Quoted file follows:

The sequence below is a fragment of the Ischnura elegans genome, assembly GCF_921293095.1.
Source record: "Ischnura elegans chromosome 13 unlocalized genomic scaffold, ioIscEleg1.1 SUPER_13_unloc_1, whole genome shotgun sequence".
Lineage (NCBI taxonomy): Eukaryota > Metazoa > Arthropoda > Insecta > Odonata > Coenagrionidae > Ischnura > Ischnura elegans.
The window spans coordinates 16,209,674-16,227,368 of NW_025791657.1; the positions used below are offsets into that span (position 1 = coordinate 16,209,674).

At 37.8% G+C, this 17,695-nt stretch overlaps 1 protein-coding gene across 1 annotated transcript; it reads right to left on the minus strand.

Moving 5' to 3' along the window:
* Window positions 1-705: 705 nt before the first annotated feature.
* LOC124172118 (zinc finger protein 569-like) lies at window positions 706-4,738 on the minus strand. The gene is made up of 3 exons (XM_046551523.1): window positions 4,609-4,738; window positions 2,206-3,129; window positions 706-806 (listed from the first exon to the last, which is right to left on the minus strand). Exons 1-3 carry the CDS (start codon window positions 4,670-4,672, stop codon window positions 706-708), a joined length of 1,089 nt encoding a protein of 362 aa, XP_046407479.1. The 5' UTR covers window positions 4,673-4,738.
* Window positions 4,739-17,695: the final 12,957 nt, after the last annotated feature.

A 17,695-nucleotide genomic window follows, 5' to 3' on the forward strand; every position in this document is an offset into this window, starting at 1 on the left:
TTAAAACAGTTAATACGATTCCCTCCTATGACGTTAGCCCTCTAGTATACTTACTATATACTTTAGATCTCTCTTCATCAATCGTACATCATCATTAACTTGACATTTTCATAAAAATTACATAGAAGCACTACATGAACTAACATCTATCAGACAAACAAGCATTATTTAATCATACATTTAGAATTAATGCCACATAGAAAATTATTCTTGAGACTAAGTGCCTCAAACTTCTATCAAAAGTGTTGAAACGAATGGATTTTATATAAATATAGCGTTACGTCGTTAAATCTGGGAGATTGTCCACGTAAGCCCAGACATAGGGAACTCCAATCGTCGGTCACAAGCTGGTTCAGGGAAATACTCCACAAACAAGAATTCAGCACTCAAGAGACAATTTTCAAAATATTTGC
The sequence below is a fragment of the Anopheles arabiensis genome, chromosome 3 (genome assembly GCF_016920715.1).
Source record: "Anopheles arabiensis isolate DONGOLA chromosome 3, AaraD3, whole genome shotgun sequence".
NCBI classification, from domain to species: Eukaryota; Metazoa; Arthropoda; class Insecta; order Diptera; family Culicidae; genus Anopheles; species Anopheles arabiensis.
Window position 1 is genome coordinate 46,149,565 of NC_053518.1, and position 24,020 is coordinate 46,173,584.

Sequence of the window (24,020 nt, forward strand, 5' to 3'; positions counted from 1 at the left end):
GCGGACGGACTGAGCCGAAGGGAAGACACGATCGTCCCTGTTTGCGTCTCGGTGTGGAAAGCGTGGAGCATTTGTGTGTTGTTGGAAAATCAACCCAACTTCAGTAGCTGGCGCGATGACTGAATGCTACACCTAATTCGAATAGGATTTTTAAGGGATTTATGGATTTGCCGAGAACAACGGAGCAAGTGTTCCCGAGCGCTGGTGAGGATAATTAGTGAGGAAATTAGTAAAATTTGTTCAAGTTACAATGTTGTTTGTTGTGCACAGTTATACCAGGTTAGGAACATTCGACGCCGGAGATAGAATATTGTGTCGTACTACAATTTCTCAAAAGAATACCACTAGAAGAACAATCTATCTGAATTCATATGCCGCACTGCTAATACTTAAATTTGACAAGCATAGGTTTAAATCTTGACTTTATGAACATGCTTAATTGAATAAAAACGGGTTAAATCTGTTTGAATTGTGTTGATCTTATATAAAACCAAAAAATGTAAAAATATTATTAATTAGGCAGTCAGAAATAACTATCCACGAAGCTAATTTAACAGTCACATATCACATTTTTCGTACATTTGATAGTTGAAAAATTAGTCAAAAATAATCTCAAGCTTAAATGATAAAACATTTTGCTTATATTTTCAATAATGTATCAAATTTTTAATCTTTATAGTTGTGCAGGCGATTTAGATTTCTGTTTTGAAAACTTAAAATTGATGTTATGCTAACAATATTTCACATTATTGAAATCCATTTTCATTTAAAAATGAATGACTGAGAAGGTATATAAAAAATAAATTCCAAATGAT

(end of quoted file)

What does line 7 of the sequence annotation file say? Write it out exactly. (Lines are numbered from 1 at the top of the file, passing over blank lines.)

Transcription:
* Window positions 1-705: 705 nt before the first annotated feature.